Thing being, I’m sure a great number of them think they’re doing the right thing. But then again, so did Hitler, so you can’t give too much credit to people having the courage of their convictions.

  5. #5 Ed Brayton
    November 1, 2006

    Bob Koepp wrote:

    On your first point, you’ve failed to distinguish between negative and positive freedoms, which is crucial to understanding the notions of coercion and being forced to act contrary to one’s beliefs. Of course, that doesn’t let the church off the hook, since it has supported coercive bans on practices it doesn’t like.

    You’ve lost me completely. What did I say that suggests I don’t understand coerction and being forced to act contrary to one’s beliefs?

  6. #6 The Ridger
    November 1, 2006

    And that’s why you get this: Muazzez İlmiye Çığ is a 92-year-old academic who is recognized internationally as Turkey’s most prominent Sumerologist. She’s been charged with violating Article 125 of the Turkish Penal Code, which covers offences committed by “insulting values that are regarded as sacred by an individual’s religion”, and Article 216, which governs the offence of “incitement to hatred and enmity as well as denigration” – 216 is the catch-all for prosecuting intellectuals and writers.

    She and her publisher face up to three years in jail.

    Her offense? Pointing out in ancient Sumeria, temple prostitutes wore headscarves like the ‘turban’ or ‘hijab’.

    This is “incitement to hatred and enmity”?

  7. #7 bob koepp
    November 1, 2006

    Ed –
    Almost as soon as I posted my comment I regretted having stated the point in terms of your having “failed” to make the distinction between positive and negative freedoms. I should have said you “neglected” the distinction. Sorry about that.

    The reason I think the distinction is _so_ important is because _so_ many people seem to think that conscientious objections to providing assistance (i.e., enabling another’s freedom of action) constitutes a violation of the assistance seeker’s freedom. And usually that’s because they don’t appreciate the distinction in question.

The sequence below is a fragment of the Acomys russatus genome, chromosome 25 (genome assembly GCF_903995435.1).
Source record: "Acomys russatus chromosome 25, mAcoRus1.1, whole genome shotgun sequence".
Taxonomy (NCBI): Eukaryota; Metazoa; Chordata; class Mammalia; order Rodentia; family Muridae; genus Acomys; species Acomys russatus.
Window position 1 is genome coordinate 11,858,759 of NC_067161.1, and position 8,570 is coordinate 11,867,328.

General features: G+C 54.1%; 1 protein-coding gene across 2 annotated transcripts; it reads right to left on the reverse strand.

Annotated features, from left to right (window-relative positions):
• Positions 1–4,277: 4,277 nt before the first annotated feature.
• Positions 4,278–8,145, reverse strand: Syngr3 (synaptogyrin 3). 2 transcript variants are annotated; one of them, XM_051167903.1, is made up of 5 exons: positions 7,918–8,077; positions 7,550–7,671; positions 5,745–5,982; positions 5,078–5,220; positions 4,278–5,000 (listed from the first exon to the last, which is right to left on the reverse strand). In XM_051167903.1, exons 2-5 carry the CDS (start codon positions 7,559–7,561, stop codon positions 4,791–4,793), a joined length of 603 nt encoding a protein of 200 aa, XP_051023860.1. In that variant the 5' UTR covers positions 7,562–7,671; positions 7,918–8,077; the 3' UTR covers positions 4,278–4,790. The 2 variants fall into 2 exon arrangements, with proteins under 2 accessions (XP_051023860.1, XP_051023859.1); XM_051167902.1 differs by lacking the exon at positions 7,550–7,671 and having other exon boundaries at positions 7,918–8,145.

Again, my apologies for being hasty in pressing the “post” button.

  8. #9 The Ridger
    November 1, 2006

    She did – but it’s ridiculous that she was tried – even that she was charged. Unless you think the laws serve some purpose than stifling free speech, that is.

  9. #10 AndyS
    November 1, 2006

    Sorry, I still don’t see how Roman Catholics tolerate the male-only priesthood. Given that, any sort of silliness follows.

  10. #11 Ry
    November 3, 2006

    Amen to that.

  11. #12 Nebogipfel
    November 3, 2006

    The Vatican spokesman waxed eloquent about the need to protect “freedom of thought, conscience and religion”

    In this case, freedom of religion means I am free to worship in my own way, and you are also free to worship in my own way. The concept of being free to follow other religions is a contradiction. In the same way that, to my three-year-old son, the concept of a gift-wrapped present being for someone else makes no sense.

  12. #13 Nebogipfel
    November 3, 2006

    Her offense? Pointing out in ancient Sumeria, temple prostitutes wore headscarves like the ‘turban’ or ‘hijab’.
    This is “incitement to hatred and enmity”?

    Well, it certainly incited some hatred and enmity towards her!